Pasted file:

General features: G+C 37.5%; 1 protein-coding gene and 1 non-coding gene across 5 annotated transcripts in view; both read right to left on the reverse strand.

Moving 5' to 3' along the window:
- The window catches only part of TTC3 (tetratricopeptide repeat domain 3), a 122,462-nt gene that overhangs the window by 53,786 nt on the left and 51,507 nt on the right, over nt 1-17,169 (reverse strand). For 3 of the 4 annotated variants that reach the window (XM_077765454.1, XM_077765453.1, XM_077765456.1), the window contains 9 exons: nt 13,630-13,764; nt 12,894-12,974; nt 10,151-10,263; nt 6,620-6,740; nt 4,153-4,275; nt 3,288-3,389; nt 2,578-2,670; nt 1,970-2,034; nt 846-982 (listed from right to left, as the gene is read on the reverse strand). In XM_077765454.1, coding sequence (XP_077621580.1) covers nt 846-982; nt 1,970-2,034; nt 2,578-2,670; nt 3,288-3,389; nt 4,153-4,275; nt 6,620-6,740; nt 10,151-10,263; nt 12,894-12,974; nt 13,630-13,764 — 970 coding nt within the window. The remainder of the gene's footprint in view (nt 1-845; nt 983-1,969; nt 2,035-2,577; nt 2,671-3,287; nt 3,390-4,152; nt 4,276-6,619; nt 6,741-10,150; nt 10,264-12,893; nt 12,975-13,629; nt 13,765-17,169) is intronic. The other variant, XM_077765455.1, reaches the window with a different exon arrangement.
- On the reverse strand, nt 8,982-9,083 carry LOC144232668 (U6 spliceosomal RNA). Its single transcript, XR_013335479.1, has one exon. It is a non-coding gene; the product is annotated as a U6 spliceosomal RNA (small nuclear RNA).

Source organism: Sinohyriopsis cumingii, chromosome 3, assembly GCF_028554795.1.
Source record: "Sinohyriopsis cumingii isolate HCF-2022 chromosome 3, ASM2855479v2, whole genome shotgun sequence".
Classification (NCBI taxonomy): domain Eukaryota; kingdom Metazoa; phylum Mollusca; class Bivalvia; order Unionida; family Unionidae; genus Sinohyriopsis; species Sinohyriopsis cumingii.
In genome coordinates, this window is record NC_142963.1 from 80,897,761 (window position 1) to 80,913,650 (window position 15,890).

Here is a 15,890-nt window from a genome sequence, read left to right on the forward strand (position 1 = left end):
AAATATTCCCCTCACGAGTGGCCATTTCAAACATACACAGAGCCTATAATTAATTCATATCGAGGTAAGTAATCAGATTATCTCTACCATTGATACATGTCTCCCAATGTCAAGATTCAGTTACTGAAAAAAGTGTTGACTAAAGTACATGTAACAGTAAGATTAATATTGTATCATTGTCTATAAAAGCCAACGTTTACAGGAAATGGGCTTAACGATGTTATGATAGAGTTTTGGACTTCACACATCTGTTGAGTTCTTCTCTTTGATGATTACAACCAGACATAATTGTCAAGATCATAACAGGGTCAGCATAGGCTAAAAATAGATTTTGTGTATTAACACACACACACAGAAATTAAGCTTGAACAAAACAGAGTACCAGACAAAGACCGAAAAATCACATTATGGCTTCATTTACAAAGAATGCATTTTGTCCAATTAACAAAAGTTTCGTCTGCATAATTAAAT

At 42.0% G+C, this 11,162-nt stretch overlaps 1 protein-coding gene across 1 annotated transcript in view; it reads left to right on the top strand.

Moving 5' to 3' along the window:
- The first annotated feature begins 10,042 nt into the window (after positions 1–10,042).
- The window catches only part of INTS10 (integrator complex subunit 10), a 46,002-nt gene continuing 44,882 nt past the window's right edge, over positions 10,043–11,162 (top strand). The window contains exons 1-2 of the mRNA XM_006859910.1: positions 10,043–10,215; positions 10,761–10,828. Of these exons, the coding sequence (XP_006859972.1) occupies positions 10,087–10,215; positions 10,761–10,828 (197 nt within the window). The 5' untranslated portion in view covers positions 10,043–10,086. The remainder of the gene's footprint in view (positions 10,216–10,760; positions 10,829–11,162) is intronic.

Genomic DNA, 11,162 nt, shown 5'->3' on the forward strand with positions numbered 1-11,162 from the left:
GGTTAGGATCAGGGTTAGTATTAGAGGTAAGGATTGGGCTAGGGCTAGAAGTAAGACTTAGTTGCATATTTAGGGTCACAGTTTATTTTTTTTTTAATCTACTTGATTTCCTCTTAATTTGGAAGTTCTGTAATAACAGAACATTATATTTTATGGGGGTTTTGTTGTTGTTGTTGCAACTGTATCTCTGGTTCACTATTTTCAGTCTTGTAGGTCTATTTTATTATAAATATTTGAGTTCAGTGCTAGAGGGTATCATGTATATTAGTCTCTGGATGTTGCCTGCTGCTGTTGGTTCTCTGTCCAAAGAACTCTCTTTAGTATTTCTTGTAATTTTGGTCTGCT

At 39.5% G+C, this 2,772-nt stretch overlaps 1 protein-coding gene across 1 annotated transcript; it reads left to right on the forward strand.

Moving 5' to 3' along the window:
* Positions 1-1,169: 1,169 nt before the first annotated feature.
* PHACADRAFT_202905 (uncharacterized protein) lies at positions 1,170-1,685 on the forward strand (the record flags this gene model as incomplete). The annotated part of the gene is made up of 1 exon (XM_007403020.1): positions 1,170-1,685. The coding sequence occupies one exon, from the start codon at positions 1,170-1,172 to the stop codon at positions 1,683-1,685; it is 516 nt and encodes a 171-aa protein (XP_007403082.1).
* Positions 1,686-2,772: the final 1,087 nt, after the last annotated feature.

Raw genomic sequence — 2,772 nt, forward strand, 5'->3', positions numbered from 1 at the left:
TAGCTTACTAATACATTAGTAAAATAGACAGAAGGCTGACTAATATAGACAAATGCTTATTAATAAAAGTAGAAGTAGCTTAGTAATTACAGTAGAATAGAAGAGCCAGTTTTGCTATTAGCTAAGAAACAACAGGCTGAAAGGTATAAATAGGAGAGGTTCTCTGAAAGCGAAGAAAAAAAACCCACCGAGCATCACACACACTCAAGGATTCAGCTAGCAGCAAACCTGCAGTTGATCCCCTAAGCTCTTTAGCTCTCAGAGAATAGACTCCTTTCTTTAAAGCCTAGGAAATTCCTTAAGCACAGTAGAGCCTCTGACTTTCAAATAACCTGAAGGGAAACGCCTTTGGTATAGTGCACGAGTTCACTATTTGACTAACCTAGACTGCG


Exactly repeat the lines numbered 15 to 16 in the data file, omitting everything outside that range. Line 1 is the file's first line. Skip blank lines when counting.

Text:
Genomic DNA, 11,162 nt, shown 5'->3' on the forward strand with positions numbered 1-11,162 from the left:
GGTTAGGATCAGGGTTAGTATTAGAGGTAAGGATTGGGCTAGGGCTAGAAGTAAGACTTAGTTGCATATTTAGGGTCACAGTTTATTTTTTTTTTAATCTACTTGATTTCCTCTTAATTTGGAAGTTCTGTAATAACAGAACATTATATTTTATGGGGGTTTTGTTGTTGTTGTTGCAACTGTATCTCTGGTTCACTATTTTCAGTCTTGTAGGTCTATTTTATTATAAATATTTGAGTTCAGTGCTAGAGGGTATCATGTATATTAGTCTCTGGATGTTGCCTGCTGCTGTTGGTTCTCTGTCCAAAGAACTCTCTTTAGTATTTCTTGTAATTTTGGTCTGCT